Welcome, Rebecca Meacham!

This month we are celebrating the titles that we’ve acquired over the past twelve months. These manuscripts came to us through our open reading periods. Today we bring you Rebecca Meacham, whose forthcoming book Feather Rousing will be published next spring. 

Have a manuscript you think we’d like? During our June Open Reading Period we are looking for poetry (chapbooks and full-length collections), short fiction (again, both chapbooks and full-length collections), novels, novellas, nonfiction (CNF, biography, cultural studies), anthology proposals, and translations from German. 


The Author

Rebecca Meacham’s short story collection, Let’s Do, won UNT Press’s Katherine Anne Porter Prize in Fiction, and her flash fiction collection, Morbid Curiosities, won the New Delta Review chapbook prize. Her work has appeared most recently in Best Microfiction 2021, Wigleaf, Had, and Gigantic Sequins, and her prose has been set to music, translated into Polish, and carved into woodblocks and letter-pressed by steamroller. She is a professor of English at the University of Wisconsin-Green Bay, where she directs The Teaching Press and chairs the BFA in Writing and Applied Arts program. Her chapbook, Feather Rousing, is forthcoming with BLP in spring 2024.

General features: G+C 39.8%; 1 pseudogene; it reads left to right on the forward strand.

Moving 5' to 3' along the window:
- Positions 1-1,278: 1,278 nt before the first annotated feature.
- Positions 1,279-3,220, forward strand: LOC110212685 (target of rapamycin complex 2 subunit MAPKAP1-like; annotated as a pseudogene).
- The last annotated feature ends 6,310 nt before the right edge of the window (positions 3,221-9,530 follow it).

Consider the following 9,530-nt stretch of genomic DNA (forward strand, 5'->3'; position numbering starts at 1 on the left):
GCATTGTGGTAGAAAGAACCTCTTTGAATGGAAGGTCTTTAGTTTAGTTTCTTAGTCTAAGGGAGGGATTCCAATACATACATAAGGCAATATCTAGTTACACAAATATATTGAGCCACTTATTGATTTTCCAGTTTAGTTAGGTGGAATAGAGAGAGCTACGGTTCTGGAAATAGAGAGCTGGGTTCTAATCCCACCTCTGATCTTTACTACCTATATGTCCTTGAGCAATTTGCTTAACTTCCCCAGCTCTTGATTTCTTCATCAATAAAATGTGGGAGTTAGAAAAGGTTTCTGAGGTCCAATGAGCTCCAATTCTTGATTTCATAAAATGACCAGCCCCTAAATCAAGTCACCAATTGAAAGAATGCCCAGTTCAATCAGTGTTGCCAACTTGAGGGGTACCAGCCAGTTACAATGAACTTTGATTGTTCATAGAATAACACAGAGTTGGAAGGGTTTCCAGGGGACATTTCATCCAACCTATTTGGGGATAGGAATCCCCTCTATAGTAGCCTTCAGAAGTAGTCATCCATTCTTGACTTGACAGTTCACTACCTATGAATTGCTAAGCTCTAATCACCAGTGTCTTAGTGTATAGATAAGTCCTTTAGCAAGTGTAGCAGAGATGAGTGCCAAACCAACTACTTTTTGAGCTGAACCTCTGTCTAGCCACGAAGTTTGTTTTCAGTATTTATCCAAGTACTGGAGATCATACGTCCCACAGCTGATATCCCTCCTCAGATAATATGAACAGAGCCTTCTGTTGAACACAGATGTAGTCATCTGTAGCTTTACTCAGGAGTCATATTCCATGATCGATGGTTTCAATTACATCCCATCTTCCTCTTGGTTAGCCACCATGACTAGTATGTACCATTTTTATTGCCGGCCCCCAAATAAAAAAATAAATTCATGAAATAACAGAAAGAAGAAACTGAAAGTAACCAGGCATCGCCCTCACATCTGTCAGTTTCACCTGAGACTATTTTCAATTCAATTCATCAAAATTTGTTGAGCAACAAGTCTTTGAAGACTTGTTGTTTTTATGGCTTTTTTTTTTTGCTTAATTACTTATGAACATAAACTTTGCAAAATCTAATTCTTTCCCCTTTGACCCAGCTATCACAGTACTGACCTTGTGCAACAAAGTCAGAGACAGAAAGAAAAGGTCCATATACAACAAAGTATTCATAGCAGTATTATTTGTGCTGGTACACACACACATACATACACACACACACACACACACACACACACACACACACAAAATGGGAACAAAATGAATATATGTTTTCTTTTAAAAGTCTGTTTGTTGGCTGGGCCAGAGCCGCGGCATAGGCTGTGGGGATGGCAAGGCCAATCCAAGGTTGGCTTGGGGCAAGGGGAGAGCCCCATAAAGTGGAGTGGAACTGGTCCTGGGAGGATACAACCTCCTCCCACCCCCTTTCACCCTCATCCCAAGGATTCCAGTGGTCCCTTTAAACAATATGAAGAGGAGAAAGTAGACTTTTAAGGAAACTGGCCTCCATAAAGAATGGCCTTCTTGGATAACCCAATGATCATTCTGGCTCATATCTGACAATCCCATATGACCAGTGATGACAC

On Writing Feather Rousing

The pieces in Feather Rousing originated during another writing project, a novel set against the backdrop of the 1871 Peshtigo (Wisconsin) fire. In researching the Paris Exposition, or infant care, certain discoveries stuck— like babies on exhibit at Coney Island. Intrigued, I began cheating on my novel with historical flash fiction.

At the same time, my children were growing up, learning school shooting protocols, and entering a world made of risks—then retreating from that world during Covid-19 lockdown. I had a lot to process. Flash memoir offered me a way express my worries, but not too much, and not too directly. I am a Midwesterner, after all. 

In writing the chapbook’s title piece, “Feather Rousing,” I realized that historical fiction could speak (and listen) to memoir. This kind of exchange organizes my chapbook. Like an aviary, the book is a “hybridiary” of fiction and nonfiction centered on motherhood and caretaking, hatching and fledging, predation and vulnerability, rote survival and delight—at once darkly feathered and brightly pitched.